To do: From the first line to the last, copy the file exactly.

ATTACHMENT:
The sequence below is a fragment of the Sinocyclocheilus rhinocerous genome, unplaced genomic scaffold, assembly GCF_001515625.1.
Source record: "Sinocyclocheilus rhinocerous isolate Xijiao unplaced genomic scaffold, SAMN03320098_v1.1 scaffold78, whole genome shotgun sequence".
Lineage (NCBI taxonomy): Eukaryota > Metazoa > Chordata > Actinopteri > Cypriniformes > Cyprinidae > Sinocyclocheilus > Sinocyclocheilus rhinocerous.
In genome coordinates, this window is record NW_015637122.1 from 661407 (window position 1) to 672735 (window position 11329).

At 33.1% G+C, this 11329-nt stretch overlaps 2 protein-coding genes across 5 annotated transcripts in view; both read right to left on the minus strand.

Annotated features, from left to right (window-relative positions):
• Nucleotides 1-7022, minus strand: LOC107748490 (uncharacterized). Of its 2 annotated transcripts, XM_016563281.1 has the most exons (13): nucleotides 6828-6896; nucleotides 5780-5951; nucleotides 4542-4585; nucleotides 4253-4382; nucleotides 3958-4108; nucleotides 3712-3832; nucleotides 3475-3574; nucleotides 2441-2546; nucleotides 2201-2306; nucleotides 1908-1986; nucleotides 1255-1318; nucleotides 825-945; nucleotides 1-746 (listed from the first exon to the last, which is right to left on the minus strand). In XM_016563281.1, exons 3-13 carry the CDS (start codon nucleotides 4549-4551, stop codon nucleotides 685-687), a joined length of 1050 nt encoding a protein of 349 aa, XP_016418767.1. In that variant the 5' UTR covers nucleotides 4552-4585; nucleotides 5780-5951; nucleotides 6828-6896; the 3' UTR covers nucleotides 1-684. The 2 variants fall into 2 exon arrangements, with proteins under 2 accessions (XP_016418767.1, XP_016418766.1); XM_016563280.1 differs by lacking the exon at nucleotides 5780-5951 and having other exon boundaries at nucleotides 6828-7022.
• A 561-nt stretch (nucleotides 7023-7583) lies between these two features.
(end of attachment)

The sequence below is a fragment of the Sinocyclocheilus rhinocerous genome, unplaced genomic scaffold, assembly GCF_001515625.1.
Source record: "Sinocyclocheilus rhinocerous isolate Xijiao unplaced genomic scaffold, SAMN03320098_v1.1 scaffold78, whole genome shotgun sequence".
Lineage (NCBI taxonomy): Eukaryota > Metazoa > Chordata > Actinopteri > Cypriniformes > Cyprinidae > Sinocyclocheilus > Sinocyclocheilus rhinocerous.
In genome coordinates, this window is record NW_015637122.1 from 661407 (window position 1) to 672735 (window position 11329).

At 33.1% G+C, this 11329-nt stretch overlaps 2 protein-coding genes across 5 annotated transcripts in view; both read right to left on the minus strand.

Annotated features, from left to right (window-relative positions):
• Nucleotides 1-7022, minus strand: LOC107748490 (uncharacterized). Of its 2 annotated transcripts, XM_016563281.1 has the most exons (13): nucleotides 6828-6896; nucleotides 5780-5951; nucleotides 4542-4585; nucleotides 4253-4382; nucleotides 3958-4108; nucleotides 3712-3832; nucleotides 3475-3574; nucleotides 2441-2546; nucleotides 2201-2306; nucleotides 1908-1986; nucleotides 1255-1318; nucleotides 825-945; nucleotides 1-746 (listed from the first exon to the last, which is right to left on the minus strand). In XM_016563281.1, exons 3-13 carry the CDS (start codon nucleotides 4549-4551, stop codon nucleotides 685-687), a joined length of 1050 nt encoding a protein of 349 aa, XP_016418767.1. In that variant the 5' UTR covers nucleotides 4552-4585; nucleotides 5780-5951; nucleotides 6828-6896; the 3' UTR covers nucleotides 1-684. The 2 variants fall into 2 exon arrangements, with proteins under 2 accessions (XP_016418767.1, XP_016418766.1); XM_016563280.1 differs by lacking the exon at nucleotides 5780-5951 and having other exon boundaries at nucleotides 6828-7022.
• A 561-nt stretch (nucleotides 7023-7583) lies between these two features.